Becoming an IT recruiter – Tom, Employee in the Spotlight

Joining Whitehall

I graduated from university in Accounting and Finance and spent a while working in various places as a chef, a life guard and bar work. I attended a Grad Day at a recruitment company and was offered the job, but declined as I did not want to commute to London every day. The experience did interest me though, so I applied to Whitehall and started soon after.

Learning about recruitment

Recruitment is not what I expected AT ALL. The first couple of weeks were really hard – I had never had an office job before and I was not confident in calling strangers on the phone. I used to spend too much time looking at CVs of people who then didn’t answer the phone… so I stopped doing that and started following the process I was taught during my training.

During my probation period I placed three candidates permanent roles. As we work with candidates in highly-paid positions, the commission can be very high too, which means I earned very good money during my probation. I was very proud of my early success but unfortunately it got to my head. I started cutting corners, trying to do things quickly and hearing what I wanted to hear rather than what candidates were actually telling me, which led me to make lots of mistakes. I wasn’t putting forward the right candidates, and they were either rejected or declined offers of interviews – they just weren’t a good match.

As a result, the colleagues whose roles I had been trusted to work on and their clients were not happy.  My manager had to have a chat with me and reined me in. It wasn’t easy, but I’ve always taken honest feedback well so I went back to basics and got back on my feet in the following three months. I’ve always worked hard, I was always the first one to arrive and the last one to leave and that never changed, but it was my attitude and understanding that had to change.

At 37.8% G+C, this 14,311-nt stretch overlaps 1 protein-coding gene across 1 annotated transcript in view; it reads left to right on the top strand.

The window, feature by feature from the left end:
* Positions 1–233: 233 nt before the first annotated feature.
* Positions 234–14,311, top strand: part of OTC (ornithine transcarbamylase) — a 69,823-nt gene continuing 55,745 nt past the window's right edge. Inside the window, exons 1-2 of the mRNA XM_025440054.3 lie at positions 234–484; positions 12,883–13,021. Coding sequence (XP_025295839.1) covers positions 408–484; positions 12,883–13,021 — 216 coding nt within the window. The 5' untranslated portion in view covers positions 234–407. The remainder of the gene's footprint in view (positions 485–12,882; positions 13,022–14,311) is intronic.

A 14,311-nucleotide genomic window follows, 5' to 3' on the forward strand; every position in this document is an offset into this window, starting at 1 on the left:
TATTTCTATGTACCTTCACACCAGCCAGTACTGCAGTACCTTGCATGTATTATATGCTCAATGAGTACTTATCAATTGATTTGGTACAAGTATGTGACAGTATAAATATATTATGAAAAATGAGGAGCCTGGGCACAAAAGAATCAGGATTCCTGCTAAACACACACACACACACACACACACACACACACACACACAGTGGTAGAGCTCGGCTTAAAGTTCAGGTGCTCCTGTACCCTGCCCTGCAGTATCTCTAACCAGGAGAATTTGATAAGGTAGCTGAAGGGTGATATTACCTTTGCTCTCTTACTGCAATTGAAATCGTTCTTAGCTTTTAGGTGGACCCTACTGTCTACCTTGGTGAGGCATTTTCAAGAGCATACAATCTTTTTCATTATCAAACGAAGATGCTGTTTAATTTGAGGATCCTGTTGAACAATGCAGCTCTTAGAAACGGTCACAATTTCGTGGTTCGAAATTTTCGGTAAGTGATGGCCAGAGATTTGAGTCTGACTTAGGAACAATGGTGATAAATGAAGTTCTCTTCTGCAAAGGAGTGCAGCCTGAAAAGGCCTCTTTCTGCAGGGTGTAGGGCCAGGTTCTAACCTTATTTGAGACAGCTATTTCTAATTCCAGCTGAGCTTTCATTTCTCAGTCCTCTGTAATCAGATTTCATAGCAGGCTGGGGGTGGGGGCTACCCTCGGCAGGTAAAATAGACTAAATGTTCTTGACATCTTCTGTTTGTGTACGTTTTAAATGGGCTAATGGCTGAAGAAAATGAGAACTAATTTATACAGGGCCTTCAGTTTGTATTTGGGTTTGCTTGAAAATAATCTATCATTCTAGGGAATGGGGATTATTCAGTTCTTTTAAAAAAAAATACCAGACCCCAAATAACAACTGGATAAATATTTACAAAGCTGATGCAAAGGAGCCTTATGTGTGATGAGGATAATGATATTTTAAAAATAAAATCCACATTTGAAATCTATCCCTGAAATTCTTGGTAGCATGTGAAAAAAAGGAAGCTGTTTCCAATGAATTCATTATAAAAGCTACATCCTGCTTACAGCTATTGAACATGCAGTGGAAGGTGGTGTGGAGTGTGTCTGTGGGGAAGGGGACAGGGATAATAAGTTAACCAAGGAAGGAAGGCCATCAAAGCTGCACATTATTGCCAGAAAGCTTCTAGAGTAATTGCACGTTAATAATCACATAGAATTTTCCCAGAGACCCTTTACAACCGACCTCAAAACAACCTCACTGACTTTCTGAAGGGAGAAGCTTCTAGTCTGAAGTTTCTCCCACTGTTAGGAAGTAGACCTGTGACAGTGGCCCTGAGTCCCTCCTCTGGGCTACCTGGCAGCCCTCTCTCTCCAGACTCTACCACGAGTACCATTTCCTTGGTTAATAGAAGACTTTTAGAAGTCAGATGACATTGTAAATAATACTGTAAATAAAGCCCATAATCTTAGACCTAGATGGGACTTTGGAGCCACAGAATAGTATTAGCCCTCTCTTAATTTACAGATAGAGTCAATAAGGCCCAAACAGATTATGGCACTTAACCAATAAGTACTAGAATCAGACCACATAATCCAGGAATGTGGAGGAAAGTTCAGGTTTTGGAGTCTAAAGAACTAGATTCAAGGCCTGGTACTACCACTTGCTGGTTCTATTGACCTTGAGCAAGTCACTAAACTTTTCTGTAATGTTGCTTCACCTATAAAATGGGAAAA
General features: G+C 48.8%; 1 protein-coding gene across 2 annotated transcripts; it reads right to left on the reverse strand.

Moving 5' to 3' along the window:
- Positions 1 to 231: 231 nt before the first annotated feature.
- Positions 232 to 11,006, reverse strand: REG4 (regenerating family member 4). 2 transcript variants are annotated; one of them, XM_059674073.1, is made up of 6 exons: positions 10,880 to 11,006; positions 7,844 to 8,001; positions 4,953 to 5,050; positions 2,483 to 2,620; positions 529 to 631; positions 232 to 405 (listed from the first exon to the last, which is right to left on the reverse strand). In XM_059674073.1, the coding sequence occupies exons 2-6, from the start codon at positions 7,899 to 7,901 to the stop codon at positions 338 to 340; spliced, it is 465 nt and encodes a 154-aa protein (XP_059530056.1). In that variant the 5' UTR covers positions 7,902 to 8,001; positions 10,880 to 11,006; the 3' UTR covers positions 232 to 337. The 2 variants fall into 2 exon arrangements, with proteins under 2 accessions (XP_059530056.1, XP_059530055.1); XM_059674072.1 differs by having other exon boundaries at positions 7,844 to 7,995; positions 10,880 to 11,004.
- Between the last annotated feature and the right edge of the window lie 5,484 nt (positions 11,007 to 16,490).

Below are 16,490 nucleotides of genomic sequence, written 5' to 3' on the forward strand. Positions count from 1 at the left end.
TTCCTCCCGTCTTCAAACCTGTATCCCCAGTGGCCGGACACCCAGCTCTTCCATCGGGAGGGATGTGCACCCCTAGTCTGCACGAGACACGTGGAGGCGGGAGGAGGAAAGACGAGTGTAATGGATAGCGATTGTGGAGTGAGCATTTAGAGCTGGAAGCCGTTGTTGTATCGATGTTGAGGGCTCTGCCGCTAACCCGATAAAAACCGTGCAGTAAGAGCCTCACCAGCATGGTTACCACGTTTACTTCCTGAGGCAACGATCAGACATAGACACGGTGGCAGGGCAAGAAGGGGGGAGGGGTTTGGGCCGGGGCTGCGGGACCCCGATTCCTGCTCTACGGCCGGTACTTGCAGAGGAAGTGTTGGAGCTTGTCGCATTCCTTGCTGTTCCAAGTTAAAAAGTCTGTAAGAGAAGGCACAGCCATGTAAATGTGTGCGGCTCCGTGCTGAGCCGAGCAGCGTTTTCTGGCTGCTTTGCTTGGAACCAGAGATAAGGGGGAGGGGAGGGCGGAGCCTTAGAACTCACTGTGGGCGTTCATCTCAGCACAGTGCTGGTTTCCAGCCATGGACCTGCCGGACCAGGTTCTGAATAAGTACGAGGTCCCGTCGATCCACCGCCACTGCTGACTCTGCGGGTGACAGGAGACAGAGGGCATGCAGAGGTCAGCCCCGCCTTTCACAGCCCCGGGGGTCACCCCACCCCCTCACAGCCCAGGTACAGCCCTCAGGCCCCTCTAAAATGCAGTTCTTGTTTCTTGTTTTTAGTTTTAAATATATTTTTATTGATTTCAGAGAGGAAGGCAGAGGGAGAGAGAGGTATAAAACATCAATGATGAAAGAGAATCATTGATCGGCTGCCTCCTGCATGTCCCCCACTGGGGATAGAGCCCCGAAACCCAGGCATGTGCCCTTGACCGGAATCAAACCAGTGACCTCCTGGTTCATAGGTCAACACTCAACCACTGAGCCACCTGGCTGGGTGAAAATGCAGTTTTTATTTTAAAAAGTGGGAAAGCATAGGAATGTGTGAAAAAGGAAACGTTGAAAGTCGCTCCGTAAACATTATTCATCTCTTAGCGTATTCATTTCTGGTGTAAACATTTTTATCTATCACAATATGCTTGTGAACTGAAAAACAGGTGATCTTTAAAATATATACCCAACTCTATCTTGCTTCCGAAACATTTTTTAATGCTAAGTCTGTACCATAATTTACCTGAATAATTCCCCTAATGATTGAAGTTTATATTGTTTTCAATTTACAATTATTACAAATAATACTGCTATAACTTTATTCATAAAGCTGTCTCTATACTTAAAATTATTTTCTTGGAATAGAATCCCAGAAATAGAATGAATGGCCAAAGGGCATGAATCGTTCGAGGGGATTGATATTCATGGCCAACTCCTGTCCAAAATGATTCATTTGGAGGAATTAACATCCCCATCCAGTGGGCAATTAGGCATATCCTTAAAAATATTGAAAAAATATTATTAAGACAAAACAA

It worked. Once I was back on track, I began working hard on achieving my targets. After they were all completed, I was promoted to Senior Consultant.

Permanent recruitment in the IT sector

I work in the UK IT Permanent team. The IT market is very broad, every company has at least one person doing IT within their business. We work on any type of IT role but focus on two verticals: IT infrastructure and IT development. I particularly like working with IT project managers and business analysts, as there is a lot more than just a CV to consider . We need to take into account personality matches, aspirations for money or personal growth, are they a good fit for the company, could they inspire others as a leader? Each role brings its own complexities and challenges.

Working in the Permanent team is great fun. We all get on, we are always making jokes and we do lots of things together outside of work. I would put that above most other things.

What is your main motivation?

Although I do care about money, my main reason to work is progression and personal development. After becoming Senior Consultant I started to perform really well. I broke the record for the highest number of consecutive months successfully making placements. I am proud of that because it isn’t easy to achieve in the IT permanent market, especially at the level we work at. It can take three months to place a candidate in a job and there are lots of situations that are out of your control: counter offers from current employers, location issues, family reasons or even offers from other companies.

Planning my progression

I like the IT perm team because there is a lot of opportunity for growth. I also like that I can be open and honest with my manager about the challenges I face day to day, and I get the support I need. We are in continuous communication and I’m always pushing to achieve my next target. These are clear at Whitehall, you can easily work out where you are and what you must do to get to the next level.